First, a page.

For the first time in nearly 20 years, the Supreme Court is poised to address the free speech rights of students. The Court is considering a case, Morse v. Frederick, involving a high school senior from Juneau, Alaska, who was suspended for displaying a banner that his principal did not approve of.

The Imus Affair

By |2019-03-07T23:18:37-04:00April 26th, 2007|Censorship News Articles|

Don Imus created a giant headache for free speech advocates. Of course he’s entitled to say what he wants. And his employers also have the right to fire him for it. The heavy hand of government was not involved. So why are so many First Amendment advocates uneasy?

The Long And Short Of It: CN 104

By |2019-03-07T23:45:42-04:00April 26th, 2007|Censorship News Articles|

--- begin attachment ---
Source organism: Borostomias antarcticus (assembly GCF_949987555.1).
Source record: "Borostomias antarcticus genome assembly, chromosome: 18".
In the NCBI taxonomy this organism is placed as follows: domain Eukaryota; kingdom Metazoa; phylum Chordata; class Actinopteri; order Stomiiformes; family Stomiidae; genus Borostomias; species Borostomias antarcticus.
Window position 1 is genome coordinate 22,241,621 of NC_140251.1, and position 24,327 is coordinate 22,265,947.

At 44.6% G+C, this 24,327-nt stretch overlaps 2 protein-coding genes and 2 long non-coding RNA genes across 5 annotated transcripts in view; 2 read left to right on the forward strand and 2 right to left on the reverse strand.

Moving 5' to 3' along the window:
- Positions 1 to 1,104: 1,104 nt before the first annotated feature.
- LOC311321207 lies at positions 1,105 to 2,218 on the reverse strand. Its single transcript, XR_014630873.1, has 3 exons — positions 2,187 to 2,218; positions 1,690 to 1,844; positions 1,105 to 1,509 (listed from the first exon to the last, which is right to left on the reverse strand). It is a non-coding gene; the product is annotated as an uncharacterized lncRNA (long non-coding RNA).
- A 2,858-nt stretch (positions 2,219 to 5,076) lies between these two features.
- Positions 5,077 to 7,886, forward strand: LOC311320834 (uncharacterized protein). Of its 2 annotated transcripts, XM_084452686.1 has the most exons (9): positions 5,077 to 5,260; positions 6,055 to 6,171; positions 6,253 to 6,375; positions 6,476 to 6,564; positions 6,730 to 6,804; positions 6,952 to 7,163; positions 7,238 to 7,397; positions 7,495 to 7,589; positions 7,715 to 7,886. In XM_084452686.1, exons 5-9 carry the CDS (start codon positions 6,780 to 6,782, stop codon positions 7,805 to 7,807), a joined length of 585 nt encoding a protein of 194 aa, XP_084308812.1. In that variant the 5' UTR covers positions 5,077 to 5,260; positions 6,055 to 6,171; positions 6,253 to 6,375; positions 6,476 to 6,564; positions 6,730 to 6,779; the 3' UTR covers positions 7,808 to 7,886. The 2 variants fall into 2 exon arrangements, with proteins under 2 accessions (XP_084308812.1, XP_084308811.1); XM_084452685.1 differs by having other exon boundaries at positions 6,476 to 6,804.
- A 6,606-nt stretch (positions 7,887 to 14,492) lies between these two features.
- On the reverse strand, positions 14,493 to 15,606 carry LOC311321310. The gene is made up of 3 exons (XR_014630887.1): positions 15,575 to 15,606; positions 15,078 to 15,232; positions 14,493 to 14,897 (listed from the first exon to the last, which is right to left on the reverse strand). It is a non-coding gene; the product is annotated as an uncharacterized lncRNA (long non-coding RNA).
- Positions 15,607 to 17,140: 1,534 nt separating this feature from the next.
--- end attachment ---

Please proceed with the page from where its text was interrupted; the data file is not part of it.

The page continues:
The Community Center in Mansfield, CT removed a photo collage by George Jacobi depicting images of the American flag and two sculptures by artist Eda Easton from an exhibition; the former because an Air Force veteran found it offensive and unpatriotic, and the latter because a local mother thought the sculptures were sexually suggestive.

Censoring Science: Politics Trumps Knowledge: CN103

By |2019-03-20T13:26:09-04:00January 3rd, 2007|Censorship News Articles|

Recently, the Supreme Court heard arguments in Massachusetts et al. v. Environmental Protection Agency, a case questioning whether the EPA is obliged to regulate carbon dioxide, a major component of greenhouse gases, as an air pollutant. What the casual observer might not realize is that the case is also about censorship and the distortion of science for political purposes. ...